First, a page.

LOS ANGELES – Six Southern California companies today were ordered to pay $1.83 billion in restitution for participating in a conspiracy to defraud the United States through a scheme in which huge amounts of aluminum – disguised as “pallets” to avoid $1.8 billion in customs duties – were exported to the United States and were “sold” to fraudulently inflate a China-based company’s revenues and deceive investors worldwide.
United States District Judge R. Gary Klausner sentenced two aluminum businesses and four warehousing companies – all of which were related to one another – to five years of probation, which is the maximum penalty permitted by law, and ordered them to pay $1.83 billion in restitution. The defendants are:
- Perfectus Aluminium Inc., an Ontario-based business;
- Perfectus Aluminium Acquisitions LLC, a subsidiary of Perfectus Aluminium formed in 2014 to oversee several companies that received aluminum pallets shipped to the United States after duties were imposed on Chinese aluminum in 2011;
- Scuderia Development LLC, which owns a warehouse in Riverside;
- 1001 Doubleday LLC, which owns a warehouse in Ontario;
- Von Karman – Main Street LLC, which owns a warehouse in Irvine; and
- 10681 Production Avenue LLC, which owns a warehouse in Fontana.
At the conclusion of a nine-day trial in August 2021, a federal jury found all six corporate entities guilty of one count of conspiracy, nine counts of wire fraud and seven counts of passing false and fraudulent papers through a customhouse. The Perfectus Aluminium defendants also were found guilty of seven counts of international promotional money laundering.
“The Perfectus and Warehouse defendants were integral participants in this conspiracy,” prosecutors wrote in a sentencing memorandum. “Indeed, they existed only to perpetrate it.”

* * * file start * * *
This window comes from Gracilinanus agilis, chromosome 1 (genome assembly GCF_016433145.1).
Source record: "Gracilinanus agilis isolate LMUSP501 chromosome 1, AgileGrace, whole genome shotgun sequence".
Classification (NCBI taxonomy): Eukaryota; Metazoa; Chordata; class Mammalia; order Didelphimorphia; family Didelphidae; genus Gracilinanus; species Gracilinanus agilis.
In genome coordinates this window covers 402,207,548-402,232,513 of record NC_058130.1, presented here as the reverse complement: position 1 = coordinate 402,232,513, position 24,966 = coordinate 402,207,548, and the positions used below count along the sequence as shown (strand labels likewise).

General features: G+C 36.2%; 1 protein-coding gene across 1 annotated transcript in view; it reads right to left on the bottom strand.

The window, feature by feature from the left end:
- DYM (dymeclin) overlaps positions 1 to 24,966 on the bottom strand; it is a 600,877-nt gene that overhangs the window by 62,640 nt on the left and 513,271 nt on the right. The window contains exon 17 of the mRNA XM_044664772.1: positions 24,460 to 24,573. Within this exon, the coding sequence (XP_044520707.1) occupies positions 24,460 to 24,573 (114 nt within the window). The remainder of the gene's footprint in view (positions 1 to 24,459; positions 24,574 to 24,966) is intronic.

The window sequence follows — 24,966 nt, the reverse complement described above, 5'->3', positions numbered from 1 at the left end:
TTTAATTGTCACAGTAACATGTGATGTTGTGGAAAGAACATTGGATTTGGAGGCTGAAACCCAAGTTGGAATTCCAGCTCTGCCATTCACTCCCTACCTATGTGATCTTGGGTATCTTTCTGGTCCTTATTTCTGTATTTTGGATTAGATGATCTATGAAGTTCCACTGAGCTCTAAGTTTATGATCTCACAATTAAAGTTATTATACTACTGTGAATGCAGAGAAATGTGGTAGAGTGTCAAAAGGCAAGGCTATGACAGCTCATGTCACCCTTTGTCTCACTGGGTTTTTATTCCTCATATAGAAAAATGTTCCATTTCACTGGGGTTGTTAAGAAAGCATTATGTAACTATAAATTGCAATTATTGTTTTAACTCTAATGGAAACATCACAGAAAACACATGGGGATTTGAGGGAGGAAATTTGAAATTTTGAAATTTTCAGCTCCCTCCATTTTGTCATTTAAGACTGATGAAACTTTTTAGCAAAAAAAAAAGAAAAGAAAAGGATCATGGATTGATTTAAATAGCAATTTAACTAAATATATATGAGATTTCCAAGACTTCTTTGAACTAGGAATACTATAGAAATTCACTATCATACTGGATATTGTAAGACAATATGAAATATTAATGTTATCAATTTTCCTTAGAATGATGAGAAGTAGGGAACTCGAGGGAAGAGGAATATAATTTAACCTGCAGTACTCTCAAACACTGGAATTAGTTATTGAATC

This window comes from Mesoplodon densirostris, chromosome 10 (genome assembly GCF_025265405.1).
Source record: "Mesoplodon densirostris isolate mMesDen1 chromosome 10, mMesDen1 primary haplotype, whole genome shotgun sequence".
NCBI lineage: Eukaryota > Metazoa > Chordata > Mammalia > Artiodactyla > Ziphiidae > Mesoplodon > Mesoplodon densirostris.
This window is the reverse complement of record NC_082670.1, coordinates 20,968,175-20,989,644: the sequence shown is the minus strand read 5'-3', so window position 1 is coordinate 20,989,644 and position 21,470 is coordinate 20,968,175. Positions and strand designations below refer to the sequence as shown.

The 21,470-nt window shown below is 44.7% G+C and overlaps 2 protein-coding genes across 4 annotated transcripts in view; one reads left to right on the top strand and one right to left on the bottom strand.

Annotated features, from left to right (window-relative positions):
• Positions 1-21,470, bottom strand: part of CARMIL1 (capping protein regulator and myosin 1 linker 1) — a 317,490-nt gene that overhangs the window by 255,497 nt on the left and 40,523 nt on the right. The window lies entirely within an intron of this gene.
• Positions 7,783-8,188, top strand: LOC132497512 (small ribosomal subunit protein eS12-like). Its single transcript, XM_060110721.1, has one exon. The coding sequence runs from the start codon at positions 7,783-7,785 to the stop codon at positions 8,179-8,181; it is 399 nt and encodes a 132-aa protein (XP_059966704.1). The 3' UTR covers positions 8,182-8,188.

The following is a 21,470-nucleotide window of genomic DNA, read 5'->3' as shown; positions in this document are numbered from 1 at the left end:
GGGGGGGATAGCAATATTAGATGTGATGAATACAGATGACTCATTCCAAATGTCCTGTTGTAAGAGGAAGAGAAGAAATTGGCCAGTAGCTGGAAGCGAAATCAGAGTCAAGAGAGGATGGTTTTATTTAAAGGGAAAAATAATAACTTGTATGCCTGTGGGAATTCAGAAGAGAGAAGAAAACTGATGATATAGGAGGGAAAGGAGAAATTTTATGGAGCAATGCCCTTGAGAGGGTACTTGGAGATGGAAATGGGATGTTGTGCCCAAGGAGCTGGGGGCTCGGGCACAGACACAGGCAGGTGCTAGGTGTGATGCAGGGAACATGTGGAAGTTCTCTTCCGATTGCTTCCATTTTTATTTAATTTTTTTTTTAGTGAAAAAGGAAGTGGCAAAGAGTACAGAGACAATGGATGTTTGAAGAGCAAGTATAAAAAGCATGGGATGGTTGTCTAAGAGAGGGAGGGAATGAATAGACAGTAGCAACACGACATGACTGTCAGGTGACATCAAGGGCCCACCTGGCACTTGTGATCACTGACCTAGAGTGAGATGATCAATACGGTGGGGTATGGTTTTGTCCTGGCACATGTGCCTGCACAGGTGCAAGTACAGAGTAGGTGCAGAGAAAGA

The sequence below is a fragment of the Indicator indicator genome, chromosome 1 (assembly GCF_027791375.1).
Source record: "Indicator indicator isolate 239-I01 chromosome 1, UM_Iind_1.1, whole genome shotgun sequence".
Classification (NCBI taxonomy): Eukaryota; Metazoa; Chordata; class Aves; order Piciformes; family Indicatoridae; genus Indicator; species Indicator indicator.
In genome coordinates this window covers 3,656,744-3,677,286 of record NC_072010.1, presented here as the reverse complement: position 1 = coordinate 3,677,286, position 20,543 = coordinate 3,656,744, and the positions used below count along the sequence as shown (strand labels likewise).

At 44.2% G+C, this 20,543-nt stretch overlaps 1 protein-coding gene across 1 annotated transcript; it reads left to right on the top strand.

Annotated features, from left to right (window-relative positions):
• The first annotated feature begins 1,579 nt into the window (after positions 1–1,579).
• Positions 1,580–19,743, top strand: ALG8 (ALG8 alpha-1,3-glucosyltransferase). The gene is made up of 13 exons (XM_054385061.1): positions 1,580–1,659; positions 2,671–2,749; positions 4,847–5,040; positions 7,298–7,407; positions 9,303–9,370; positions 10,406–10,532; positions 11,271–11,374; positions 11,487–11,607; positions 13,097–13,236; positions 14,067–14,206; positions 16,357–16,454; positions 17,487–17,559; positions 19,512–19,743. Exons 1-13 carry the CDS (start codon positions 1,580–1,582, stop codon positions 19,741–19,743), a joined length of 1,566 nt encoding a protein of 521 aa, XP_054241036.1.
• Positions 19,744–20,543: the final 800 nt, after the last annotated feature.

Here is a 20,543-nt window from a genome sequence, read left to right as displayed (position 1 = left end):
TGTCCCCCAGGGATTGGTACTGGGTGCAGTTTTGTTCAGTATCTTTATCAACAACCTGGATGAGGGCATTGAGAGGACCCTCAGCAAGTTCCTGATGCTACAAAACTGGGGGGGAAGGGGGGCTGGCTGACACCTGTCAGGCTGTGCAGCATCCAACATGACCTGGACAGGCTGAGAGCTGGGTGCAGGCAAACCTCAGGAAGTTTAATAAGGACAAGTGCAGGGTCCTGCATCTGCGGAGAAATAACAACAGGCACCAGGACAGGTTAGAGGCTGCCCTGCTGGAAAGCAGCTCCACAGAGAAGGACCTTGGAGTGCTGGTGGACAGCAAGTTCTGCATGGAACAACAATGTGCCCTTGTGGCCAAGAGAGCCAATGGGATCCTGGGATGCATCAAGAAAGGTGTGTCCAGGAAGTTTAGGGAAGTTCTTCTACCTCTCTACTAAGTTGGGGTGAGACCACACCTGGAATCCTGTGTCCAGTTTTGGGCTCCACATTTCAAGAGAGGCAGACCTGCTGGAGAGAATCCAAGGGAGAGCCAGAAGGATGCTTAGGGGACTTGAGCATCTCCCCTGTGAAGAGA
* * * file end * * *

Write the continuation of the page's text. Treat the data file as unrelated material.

The corporate defendants sentenced today – along with indicted defendants China Zhongwang Holdings Ltd., Asia’s largest manufacturer of aluminum extrusions; Zhongtian Liu, the company’s former president and chairman; and several other individuals – lied to U.S. Customs and Border Protection to avoid paying the United States $1.8 billion in anti-dumping and countervailing duties (AD/CVD) that were imposed in 2011 on certain types of extruded aluminum imported into the United States from China.
The aluminum sold to United States-based companies controlled by Liu was simply aluminum extrusions that were spot-welded together to make them appear to be functional pallets. In fact, there were no customers for the 2.2 million pallets imported by the Liu-controlled companies between 2011 and 2014, and no pallets were ever sold.
The vast majority of the pallets were imported through the ports of Los Angeles and Long Beach and then stockpiled at four large warehouses in Southern California, all of which were purchased at Liu’s direction.
Liu and his co-defendants orchestrated the bogus sales of aluminum to Liu-controlled companies in Southern California to falsely inflate China Zhongwang’s value. Liu was the majority owner of China Zhongwang, which has been listed on the Stock Exchange of Hong Kong since a 2009 initial public offering that raised $1.26 billion.